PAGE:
All your tax slips are in, and you’re ready to complete your return! You already know the standard deadline for filing your return and paying your taxes is April 30, 2019 and June 17, 2019 if you’re self-employed. You may have even contributed extra to your RRSP before March 1, 2019 for extra tax savings. You’re avoiding the rush and not leaving your work to the last minute, giving yourself extra time in case of any mistakes.

You’ve already read how to do Tax Season Right, and chosen between filing yourself, using software, or hiring a tax professional based on reading our previous post.

Before starting, you’ll need to make sure your personal information is up to date. Notify the Canada Revenue Agency (CRA) if there are changes to your marital status, number of children in your care, address and banking information, as these affect any benefit and credit payments. You are required to report the income you received from all sources, both domestically and internationally.

Whichever method of tax filing you’ve chosen, make sure the following information is organized and easy to consult: charitable contributions, tax credits you qualify for, life events like an inheritance or a divorce, as well as a detailed list of expenses if you have rental income or are self-employed. To help maximize these, double-check what deductions and tax credits you qualify for:

Finally, complete and send your return to the CRA. You can file online or through the mail to a designated tax centre. Check here for the right location for your return, including if you are a non-resident.

It’s important to keep this year’s return information organized and on file for six years after the date you’ve filed, in case of an audit. The CRA may ask to look at any claimed expenses, deductions or tax credits, as well as receipts and related documents.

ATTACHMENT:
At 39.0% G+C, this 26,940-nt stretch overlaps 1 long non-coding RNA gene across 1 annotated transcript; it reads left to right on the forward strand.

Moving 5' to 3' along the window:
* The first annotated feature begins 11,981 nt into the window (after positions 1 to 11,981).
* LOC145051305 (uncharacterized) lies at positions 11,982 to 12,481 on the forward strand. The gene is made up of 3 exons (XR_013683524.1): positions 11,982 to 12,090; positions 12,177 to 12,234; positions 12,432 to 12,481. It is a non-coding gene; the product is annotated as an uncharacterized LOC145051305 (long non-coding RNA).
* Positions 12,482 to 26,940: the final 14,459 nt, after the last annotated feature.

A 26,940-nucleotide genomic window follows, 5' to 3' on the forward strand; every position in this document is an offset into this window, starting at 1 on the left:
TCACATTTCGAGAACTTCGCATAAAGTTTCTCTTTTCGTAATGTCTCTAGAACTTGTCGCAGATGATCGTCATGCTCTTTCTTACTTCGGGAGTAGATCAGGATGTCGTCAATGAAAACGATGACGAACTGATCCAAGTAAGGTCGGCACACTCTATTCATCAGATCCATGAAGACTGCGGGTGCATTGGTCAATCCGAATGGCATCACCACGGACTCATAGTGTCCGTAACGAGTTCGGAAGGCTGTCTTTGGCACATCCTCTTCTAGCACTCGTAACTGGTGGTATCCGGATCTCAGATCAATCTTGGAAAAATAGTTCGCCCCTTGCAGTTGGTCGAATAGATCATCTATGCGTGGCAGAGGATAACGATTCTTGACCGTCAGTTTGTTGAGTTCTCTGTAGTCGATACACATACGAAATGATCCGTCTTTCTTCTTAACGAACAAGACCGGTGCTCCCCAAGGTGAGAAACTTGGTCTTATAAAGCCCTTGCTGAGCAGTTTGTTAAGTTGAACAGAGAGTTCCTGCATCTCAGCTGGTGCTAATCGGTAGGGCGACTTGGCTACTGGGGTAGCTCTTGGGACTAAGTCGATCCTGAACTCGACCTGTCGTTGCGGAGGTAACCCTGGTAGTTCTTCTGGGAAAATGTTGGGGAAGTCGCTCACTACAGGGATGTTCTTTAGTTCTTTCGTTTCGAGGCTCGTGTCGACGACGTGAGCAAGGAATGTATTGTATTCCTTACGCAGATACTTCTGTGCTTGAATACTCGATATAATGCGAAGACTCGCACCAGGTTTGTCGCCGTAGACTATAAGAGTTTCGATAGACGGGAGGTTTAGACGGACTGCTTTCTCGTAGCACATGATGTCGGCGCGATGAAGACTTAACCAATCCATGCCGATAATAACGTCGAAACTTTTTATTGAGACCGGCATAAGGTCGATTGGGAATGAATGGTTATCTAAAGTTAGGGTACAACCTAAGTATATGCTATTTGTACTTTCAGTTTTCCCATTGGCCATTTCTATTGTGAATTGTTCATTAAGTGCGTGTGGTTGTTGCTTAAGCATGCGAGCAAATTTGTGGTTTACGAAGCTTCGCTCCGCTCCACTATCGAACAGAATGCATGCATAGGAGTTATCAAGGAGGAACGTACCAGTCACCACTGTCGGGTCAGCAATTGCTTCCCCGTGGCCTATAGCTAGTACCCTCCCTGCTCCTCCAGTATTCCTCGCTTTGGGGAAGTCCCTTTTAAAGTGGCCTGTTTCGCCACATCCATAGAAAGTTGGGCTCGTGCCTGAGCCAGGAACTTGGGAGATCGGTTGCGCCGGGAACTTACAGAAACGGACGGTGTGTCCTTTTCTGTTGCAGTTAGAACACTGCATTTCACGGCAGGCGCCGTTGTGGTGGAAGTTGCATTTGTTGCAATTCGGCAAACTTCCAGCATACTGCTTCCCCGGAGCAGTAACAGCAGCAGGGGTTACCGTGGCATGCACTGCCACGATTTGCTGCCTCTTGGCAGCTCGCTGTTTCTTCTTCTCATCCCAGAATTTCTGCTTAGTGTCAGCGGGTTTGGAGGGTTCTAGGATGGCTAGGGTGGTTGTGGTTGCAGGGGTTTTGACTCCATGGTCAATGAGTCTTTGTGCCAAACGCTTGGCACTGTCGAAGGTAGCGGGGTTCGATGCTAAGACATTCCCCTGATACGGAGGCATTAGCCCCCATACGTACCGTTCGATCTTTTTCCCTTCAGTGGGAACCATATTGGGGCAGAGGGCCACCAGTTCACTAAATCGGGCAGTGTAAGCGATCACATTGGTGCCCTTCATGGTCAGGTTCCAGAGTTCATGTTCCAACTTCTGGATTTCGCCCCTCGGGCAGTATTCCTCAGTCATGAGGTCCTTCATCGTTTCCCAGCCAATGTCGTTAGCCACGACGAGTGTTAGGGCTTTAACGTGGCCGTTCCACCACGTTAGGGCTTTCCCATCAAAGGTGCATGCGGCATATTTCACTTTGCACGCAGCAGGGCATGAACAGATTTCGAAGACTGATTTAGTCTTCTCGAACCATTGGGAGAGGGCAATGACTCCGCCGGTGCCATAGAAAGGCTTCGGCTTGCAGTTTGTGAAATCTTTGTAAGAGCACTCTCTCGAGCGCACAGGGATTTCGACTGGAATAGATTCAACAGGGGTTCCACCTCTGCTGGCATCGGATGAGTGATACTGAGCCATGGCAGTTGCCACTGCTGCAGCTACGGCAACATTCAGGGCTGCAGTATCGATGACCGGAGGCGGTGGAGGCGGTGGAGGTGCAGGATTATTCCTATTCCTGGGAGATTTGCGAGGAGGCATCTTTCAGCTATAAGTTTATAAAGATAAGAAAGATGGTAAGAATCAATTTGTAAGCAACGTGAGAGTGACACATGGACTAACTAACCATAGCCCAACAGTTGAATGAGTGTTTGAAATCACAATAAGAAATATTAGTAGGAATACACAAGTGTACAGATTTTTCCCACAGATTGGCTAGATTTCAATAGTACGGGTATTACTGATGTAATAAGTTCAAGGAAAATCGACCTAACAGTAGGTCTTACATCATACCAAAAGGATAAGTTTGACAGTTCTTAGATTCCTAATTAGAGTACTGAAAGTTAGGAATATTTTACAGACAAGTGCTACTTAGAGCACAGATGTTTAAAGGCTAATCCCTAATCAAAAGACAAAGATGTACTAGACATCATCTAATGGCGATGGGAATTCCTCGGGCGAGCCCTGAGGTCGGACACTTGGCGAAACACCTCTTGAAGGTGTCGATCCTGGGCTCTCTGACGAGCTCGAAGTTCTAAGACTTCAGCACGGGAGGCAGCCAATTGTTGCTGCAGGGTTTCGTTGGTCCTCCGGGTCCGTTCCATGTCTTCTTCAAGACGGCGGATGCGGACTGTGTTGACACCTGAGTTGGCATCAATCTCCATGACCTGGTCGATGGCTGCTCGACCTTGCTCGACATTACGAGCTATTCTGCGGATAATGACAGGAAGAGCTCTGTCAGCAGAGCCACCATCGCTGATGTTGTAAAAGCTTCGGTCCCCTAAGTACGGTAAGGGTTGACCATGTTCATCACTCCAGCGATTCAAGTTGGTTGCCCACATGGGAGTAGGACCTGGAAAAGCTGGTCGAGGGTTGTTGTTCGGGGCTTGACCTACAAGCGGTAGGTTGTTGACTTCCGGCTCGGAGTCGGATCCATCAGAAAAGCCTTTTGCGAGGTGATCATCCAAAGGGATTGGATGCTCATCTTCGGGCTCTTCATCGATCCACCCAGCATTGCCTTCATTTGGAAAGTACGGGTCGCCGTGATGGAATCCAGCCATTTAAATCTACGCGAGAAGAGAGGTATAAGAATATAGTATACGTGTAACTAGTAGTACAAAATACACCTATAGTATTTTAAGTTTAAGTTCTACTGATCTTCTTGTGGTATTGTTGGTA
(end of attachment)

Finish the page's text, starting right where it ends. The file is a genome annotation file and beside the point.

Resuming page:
One more step: Getting your notice of assessment, which confirms the CRA has received your return! If you used certified tax software that has the Express NOA service, you’ll get this right away. Otherwise, it will take about two weeks if you filed electronically and eight weeks if you filed a paper return by mail.

If you’re expecting to receive a tax refund, filed online and chose the direct deposit option, you can receive the funds in as little as eight business days. Refunds for paper returns should be received in about eight weeks. If you owe money to CRA, you need to pay any balance in full to them on or before April 30 to avoid interest or other financial penalties.

If you’ve made a mistake on your return or need to adjust it, there are three options: the ReFILE service offered through certain certified tax preparation software packages, CRA’s MyAccount e-service, or by mail through the submission of the Form T1-ADJ T1 Adjustment Request.

Congratulations on completing another year of your taxes! Let us know if you have any additional tips for easing the process in the comments.

Karen Ho

Author Karen Ho

Karen K. Ho is a business, media and culture writer whose work has appeared in TIME, GQ, Refinery29, Toronto Life, The Globe and Mail, and other publications. The avid traveller and theatre fan splits her time between Toronto and New York.

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Join the discussion 4 Comments

  • Fatima says:


  • Kinjal says:

    Nice explanation

  • Maryanne says:

    Excellent article, love it.

  • Suzanne Stubbins says:

    My husband and l are retired. We lost most of our investments when stock market crashed 2007. We inherited 450.000 dollars from his mother’s estate. We have mortgage, ($140,000), have two adult children, youngest starting university this fall. She is covered for school. We have no cable, don’t eat out, spend on groceries, kids have jobs. Question, How to budget this $450, 000, per week.

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